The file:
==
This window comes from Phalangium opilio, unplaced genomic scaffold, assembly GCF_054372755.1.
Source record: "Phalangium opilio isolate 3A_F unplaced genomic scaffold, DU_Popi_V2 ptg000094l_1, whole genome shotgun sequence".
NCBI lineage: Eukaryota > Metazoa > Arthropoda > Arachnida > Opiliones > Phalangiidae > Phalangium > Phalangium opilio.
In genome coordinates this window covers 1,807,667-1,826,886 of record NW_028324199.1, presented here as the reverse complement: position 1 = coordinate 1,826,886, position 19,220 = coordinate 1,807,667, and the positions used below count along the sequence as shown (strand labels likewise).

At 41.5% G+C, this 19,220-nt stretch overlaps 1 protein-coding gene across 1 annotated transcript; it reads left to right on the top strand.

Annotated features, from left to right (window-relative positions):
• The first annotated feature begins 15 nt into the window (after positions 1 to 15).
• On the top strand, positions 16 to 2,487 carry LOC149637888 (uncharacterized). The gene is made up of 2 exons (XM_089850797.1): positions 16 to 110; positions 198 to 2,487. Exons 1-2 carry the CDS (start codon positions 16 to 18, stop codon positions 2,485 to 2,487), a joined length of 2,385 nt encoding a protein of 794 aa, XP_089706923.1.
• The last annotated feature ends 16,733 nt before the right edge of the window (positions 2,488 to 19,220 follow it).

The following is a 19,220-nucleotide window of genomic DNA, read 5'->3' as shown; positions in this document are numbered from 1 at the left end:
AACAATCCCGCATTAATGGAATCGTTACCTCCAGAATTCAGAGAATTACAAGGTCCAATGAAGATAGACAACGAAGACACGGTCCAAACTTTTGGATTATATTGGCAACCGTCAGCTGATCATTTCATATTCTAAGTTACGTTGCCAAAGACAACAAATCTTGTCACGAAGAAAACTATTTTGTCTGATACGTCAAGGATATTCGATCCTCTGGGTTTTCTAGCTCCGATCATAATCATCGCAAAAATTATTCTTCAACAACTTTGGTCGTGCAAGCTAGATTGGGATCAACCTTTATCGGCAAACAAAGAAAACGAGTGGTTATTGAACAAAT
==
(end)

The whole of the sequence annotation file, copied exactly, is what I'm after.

This window comes from Phalangium opilio, unplaced genomic scaffold, assembly GCF_054372755.1.
Source record: "Phalangium opilio isolate 3A_F unplaced genomic scaffold, DU_Popi_V2 ptg000094l_1, whole genome shotgun sequence".
NCBI lineage: Eukaryota > Metazoa > Arthropoda > Arachnida > Opiliones > Phalangiidae > Phalangium > Phalangium opilio.
In genome coordinates this window covers 1,807,667-1,826,886 of record NW_028324199.1, presented here as the reverse complement: position 1 = coordinate 1,826,886, position 19,220 = coordinate 1,807,667, and the positions used below count along the sequence as shown (strand labels likewise).

At 41.5% G+C, this 19,220-nt stretch overlaps 1 protein-coding gene across 1 annotated transcript; it reads left to right on the top strand.

Annotated features, from left to right (window-relative positions):
• The first annotated feature begins 15 nt into the window (after positions 1 to 15).
• On the top strand, positions 16 to 2,487 carry LOC149637888 (uncharacterized). The gene is made up of 2 exons (XM_089850797.1): positions 16 to 110; positions 198 to 2,487. Exons 1-2 carry the CDS (start codon positions 16 to 18, stop codon positions 2,485 to 2,487), a joined length of 2,385 nt encoding a protein of 794 aa, XP_089706923.1.
• The last annotated feature ends 16,733 nt before the right edge of the window (positions 2,488 to 19,220 follow it).

The following is a 19,220-nucleotide window of genomic DNA, read 5'->3' as shown; positions in this document are numbered from 1 at the left end:
AACAATCCCGCATTAATGGAATCGTTACCTCCAGAATTCAGAGAATTACAAGGTCCAATGAAGATAGACAACGAAGACACGGTCCAAACTTTTGGATTATATTGGCAACCGTCAGCTGATCATTTCATATTCTAAGTTACGTTGCCAAAGACAACAAATCTTGTCACGAAGAAAACTATTTTGTCTGATACGTCAAGGATATTCGATCCTCTGGGTTTTCTAGCTCCGATCATAATCATCGCAAAAATTATTCTTCAACAACTTTGGTCGTGCAAGCTAGATTGGGATCAACCTTTATCGGCAAACAAAGAAAACGAGTGGTTATTGAACAAAT